When BNZ financial crime investigator Nic Vryenhoek calls a customer to warn them they are being scammed, he’s happy when they are suspicious.
“They should be. My key message is to question everything.
“If someone calls you purporting to be from the bank or anywhere else you should be questioning if they are who they say they are.”
He never asks a customer for personal information – he already has that. He will never ask someone to install anything on their computer.
And he’s fully supportive of a customer who hangs up and calls the bank on a number they recognise and trust.
The trouble is, even when customers are warned they are being scammed, they can ignore the warning and plough on.
Romance scams are some of the worst cases, Vryenhoek tells The Detail.
So stressful is the experience of being scammed, people never forget it.
“What would I be in that situation? I’d be stressed, nervous, I’d be worried.”
But Vryenhoek and his colleague Ashley Kai Fong want them to get over the humiliation and embarrassment and talk about it.
Part of the problem is that Kiwis are too trusting, says Kai Fong, head of financial crime in BNZ’s fraud protection team.
“Makes us a nice target,” he says.
Around $183 million has gone out of New Zealanders’ accounts over the past year, a 20 percent rise on the year before .
But only about one-1000th of a percent of BNZ’s transactions are fraud.
“So it’s very small,” he says, which is a reason to not just stop every suspicious-looking transaction in its tracks, leaving customers unable to do their transactions.
The bank’s main message to customers is to recognise the signs.
And just because you’re young, don’t be fooled into thinking you won’t be fooled.
“We’ve got some research that says that 24 to 44-year-olds who think they’re digital natives because they’ve grown up with it, they think they’re not susceptible to a scam. They’re just as susceptible as anybody else.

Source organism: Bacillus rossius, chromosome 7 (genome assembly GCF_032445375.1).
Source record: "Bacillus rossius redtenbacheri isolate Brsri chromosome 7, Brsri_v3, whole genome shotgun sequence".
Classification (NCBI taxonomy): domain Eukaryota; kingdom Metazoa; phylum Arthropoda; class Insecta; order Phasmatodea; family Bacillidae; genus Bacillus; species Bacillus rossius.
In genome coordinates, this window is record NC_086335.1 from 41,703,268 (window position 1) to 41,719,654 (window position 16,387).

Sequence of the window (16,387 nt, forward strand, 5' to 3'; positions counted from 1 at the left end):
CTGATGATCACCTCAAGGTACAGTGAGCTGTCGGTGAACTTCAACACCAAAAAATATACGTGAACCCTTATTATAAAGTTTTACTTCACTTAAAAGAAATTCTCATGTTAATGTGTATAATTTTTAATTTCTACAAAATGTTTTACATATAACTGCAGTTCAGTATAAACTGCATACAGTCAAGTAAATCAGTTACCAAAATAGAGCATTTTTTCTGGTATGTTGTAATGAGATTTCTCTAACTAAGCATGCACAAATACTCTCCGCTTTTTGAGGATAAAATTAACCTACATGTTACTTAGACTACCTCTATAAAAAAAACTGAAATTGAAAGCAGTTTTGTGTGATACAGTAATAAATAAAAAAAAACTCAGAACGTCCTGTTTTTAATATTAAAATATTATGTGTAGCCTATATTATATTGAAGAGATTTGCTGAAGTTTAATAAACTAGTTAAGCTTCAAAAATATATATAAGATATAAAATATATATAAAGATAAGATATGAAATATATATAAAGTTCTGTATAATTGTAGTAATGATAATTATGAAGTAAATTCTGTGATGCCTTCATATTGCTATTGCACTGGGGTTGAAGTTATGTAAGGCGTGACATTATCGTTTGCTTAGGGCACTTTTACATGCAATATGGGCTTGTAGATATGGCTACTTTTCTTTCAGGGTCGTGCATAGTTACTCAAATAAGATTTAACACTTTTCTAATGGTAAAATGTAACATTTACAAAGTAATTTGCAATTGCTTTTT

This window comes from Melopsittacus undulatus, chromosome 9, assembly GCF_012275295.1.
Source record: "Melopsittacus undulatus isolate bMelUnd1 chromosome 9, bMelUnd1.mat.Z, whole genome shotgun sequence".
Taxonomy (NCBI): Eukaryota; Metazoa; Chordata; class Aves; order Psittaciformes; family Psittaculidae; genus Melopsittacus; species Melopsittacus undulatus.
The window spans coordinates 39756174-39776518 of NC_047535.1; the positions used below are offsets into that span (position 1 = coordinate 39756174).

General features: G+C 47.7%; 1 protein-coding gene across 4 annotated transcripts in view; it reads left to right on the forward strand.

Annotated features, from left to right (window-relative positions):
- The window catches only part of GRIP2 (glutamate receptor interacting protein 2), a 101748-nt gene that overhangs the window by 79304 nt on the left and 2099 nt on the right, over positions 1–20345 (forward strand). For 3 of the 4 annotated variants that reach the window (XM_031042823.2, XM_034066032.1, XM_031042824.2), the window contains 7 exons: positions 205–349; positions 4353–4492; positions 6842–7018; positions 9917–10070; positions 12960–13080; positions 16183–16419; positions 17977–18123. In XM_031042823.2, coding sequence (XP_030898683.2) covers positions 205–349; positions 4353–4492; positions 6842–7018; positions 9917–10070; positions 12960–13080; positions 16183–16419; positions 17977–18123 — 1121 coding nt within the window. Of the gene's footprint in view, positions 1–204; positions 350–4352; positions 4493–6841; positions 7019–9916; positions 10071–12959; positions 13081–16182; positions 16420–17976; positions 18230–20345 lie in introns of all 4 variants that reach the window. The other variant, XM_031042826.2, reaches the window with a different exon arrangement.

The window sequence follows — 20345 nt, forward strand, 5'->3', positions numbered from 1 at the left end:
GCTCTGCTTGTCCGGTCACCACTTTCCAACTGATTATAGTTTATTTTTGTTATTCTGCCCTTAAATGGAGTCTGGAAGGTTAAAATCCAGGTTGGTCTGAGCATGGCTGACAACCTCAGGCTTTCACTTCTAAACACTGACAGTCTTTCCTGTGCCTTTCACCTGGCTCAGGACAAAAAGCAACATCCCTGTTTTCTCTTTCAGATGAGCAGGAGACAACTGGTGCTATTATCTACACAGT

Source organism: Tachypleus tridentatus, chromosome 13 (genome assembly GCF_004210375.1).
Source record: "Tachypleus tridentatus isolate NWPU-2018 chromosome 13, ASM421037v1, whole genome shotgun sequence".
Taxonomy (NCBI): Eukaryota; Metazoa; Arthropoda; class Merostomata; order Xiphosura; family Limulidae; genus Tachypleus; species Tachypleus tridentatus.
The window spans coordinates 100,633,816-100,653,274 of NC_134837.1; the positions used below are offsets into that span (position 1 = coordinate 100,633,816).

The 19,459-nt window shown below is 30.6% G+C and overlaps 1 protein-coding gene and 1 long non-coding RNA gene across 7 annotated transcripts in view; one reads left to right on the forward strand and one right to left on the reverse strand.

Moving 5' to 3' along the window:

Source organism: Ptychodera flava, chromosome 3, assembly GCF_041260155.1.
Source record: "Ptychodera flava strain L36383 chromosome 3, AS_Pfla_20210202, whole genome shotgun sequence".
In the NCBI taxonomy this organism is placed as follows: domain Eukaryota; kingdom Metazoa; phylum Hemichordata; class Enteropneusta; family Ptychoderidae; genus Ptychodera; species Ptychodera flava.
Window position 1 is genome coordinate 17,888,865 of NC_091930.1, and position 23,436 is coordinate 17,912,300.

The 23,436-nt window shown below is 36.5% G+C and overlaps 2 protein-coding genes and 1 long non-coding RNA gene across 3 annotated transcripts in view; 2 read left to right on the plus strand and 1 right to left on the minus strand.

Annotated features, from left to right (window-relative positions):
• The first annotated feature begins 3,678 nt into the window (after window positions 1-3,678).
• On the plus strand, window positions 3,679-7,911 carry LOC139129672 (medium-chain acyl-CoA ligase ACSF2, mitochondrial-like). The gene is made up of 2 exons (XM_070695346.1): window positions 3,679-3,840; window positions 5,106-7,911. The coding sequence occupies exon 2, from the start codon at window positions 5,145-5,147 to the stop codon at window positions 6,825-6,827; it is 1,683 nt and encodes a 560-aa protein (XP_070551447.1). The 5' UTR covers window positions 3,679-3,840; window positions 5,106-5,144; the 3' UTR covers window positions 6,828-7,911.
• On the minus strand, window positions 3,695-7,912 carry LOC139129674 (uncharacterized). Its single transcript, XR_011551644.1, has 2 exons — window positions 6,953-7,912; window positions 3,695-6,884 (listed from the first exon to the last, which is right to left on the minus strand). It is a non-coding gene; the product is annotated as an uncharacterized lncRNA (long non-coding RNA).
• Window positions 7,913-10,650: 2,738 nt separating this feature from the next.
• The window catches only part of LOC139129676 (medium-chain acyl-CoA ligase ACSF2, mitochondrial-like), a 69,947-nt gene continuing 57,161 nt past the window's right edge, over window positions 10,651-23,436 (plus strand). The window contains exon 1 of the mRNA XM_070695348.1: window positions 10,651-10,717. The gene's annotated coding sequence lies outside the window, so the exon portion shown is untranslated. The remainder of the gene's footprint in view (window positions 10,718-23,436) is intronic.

“One of the issues is because they’re so comfortable with technologies they get a bit complacent sometimes.”
And just as there’s no typical victim, there’s no profile for a scammer either.
“You just don’t know, for somebody, what the tipping point is for criminality,” says Kai Fong.
“We’re in a cost-of-living crisis at the moment and you just don’t know what the tipping point is for somebody to become a money mule or maybe think it’s a great idea to go and start scamming people … there could be somebody who’s desperate out there who thinks ‘This could be a “get rich” scheme for me’ … ‘I’m not really hurting anybody’, because you can’t see your victims. But actually what you’re doing is causing a whole lot of harm in the community, and a lot of suffering for people.
“It’s their day job … they’re thinking of ways to do it all the time.
“Some of them are quite brazen. They’re fighting for their livelihood – which is your money!”
If you get a text scam, you can forward the message to 7726 where the Department of Internal Affairs will log it and text you back asking you to complete a report.
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